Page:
The Good Earth | Study Guide

Pearl S. Buck

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The Good Earth | Chapter 23 | Summary

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Summary

Wang Lung speaks to Lotus about his troubles with his older son, Nung En. She mentions a rich man, Liu, who used to visit the tea house, and that he has a daughter. Cuckoo agrees to act as a matchmaker, but Wang Lung asks her to wait so he can think about it.

Then he finds out Nung En has been going out at night with Wang Lung's uncle's son. His uncle's son points him to a whore at the apartments of the former House of Hwang. Wang Lung visits the whore, Yang, and tells her he will pay her to leave his son alone.

The bad influence of Wang Lung's uncle's son causes Wang Lung to confront his uncle and ask him to leave. However, his uncle shows him "a false beard of red hair." Wang Lung understands his uncle is a marauder and he can never throw him out. A plague of locusts threatens the harvest, but Wang Lung is able to save his best fields.

Analysis

In this chapter Wang Lung experiences corrupting threats to his life and his land. The first involves his uncle and his uncle's son. Both have caused him nothing but grief and "have no gratitude even in [their] idleness!" He would like nothing more than to throw them both out. Then he discovers his uncle is the reason bandits had never "come to his house and his lands." Without his uncle's protection, Wang Lung is sure to be attacked. This is an especially bitter pill for Wang Lung to swallow because his worst fears about his uncle's evil character are confirmed. And yet he can never bring his uncle to justice because he would more likely "be beaten for his unfilial conduct." He might even be killed by his uncle's associates in revenge.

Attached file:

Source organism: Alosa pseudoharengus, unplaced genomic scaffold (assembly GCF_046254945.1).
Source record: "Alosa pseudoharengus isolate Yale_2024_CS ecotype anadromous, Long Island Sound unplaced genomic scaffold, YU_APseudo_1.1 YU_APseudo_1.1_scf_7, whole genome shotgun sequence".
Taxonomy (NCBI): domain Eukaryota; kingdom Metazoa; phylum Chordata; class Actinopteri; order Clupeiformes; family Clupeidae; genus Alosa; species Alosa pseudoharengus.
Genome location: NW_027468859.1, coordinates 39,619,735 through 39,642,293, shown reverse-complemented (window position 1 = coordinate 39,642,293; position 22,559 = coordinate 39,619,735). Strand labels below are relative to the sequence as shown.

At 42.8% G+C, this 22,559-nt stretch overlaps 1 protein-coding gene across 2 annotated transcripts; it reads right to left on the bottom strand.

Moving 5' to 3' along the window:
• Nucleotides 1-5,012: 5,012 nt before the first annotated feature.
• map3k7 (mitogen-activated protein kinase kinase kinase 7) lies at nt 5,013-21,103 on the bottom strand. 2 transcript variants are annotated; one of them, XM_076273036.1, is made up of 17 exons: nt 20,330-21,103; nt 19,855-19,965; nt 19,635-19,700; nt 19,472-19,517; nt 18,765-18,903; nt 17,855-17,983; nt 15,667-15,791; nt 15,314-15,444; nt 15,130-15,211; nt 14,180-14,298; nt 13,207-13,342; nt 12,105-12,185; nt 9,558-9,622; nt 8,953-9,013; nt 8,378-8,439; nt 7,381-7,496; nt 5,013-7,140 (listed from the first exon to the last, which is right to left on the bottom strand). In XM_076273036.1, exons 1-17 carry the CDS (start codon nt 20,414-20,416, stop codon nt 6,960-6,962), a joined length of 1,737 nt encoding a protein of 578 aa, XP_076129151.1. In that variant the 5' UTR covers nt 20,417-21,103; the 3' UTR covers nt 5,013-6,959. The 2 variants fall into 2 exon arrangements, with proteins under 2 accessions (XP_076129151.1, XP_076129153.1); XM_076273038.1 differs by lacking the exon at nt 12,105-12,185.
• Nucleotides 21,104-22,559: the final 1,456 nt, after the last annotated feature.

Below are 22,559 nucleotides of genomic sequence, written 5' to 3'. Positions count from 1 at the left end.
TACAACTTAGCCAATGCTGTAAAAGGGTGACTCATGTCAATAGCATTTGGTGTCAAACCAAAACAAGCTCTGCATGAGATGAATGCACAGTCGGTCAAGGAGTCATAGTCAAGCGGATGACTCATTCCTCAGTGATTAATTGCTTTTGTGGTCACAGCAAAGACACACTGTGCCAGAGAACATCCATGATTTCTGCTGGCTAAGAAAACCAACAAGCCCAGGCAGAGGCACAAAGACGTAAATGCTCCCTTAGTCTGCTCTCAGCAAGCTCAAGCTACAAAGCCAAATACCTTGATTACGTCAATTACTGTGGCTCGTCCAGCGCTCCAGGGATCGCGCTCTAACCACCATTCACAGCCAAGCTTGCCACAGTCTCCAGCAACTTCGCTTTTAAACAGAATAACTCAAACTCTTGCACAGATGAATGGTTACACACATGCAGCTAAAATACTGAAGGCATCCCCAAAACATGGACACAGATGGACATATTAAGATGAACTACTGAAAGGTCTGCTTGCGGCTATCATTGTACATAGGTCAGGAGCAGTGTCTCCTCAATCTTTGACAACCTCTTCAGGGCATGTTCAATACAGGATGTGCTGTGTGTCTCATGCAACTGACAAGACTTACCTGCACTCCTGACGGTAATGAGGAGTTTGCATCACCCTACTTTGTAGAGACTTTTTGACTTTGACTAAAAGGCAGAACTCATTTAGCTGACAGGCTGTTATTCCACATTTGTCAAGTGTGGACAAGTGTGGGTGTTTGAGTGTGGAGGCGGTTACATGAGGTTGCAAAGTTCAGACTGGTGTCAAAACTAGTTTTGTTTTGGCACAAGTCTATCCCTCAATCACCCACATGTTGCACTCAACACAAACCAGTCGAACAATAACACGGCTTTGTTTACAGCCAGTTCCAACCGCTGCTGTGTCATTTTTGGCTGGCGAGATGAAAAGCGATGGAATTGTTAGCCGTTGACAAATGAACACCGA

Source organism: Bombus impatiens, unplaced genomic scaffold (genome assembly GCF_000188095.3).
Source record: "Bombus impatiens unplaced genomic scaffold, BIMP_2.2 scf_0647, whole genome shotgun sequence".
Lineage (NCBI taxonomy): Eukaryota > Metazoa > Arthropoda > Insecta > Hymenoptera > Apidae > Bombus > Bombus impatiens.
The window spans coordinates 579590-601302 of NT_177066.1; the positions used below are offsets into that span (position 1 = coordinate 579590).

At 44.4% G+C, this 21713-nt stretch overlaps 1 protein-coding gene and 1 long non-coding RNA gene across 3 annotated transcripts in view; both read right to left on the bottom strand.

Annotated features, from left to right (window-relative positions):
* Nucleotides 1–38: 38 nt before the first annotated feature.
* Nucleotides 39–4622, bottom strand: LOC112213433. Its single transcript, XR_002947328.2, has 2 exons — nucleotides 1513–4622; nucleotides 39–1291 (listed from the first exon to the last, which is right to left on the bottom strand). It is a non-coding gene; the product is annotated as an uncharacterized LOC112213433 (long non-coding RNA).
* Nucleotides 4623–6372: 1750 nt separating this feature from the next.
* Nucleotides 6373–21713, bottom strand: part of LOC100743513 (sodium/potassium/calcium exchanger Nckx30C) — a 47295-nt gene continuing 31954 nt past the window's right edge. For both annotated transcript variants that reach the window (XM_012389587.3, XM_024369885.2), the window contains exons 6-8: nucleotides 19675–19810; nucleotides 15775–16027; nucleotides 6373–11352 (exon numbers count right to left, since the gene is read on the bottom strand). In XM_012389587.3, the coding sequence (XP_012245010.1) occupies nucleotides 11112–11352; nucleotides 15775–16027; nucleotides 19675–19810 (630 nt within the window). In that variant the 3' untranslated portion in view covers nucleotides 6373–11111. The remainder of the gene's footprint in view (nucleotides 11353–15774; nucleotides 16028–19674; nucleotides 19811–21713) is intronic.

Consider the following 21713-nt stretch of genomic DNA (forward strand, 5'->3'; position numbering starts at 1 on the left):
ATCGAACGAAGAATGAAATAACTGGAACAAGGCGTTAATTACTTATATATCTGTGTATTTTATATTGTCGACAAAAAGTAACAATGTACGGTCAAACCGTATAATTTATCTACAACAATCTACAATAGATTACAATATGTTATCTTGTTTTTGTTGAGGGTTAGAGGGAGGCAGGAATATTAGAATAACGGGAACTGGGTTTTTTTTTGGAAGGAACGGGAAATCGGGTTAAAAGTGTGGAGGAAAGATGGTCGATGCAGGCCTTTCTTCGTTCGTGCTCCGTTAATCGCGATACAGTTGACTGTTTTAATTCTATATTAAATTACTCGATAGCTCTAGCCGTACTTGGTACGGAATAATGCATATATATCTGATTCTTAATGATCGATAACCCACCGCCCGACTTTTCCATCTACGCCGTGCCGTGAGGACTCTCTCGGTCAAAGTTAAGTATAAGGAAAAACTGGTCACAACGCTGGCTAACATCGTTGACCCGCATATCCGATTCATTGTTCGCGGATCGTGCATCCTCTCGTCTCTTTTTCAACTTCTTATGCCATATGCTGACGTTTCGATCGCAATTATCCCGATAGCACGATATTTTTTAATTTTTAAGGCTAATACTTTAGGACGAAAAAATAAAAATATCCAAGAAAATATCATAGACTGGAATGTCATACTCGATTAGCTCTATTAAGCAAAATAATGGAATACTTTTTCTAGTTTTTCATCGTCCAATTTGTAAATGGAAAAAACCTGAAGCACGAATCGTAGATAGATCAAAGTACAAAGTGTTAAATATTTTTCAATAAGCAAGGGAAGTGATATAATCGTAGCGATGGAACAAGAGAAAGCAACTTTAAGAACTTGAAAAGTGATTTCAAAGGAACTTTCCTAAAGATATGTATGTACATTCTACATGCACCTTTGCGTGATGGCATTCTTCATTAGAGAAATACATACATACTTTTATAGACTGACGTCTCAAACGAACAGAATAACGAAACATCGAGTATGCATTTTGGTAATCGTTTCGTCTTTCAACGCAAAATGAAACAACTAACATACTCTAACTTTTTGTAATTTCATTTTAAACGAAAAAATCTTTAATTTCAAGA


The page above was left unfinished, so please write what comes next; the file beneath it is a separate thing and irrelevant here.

His uncle and his uncle's son would seek to corrupt Wang Lung's virtue and his family's reputation. But the locusts would corrupt his livelihood by destroying his harvests. He works hard to save what he can. He also refuses to eat the dead locusts. This is because "to him they were a filthy thing because of what they had done to his land."

Wang Lung does acknowledge the locust threat kept him from being idle or thinking about his troubles. When Wang Lung needs soothing, he always turns to his fields. The "good land" does its "healing work" and brings him peace.

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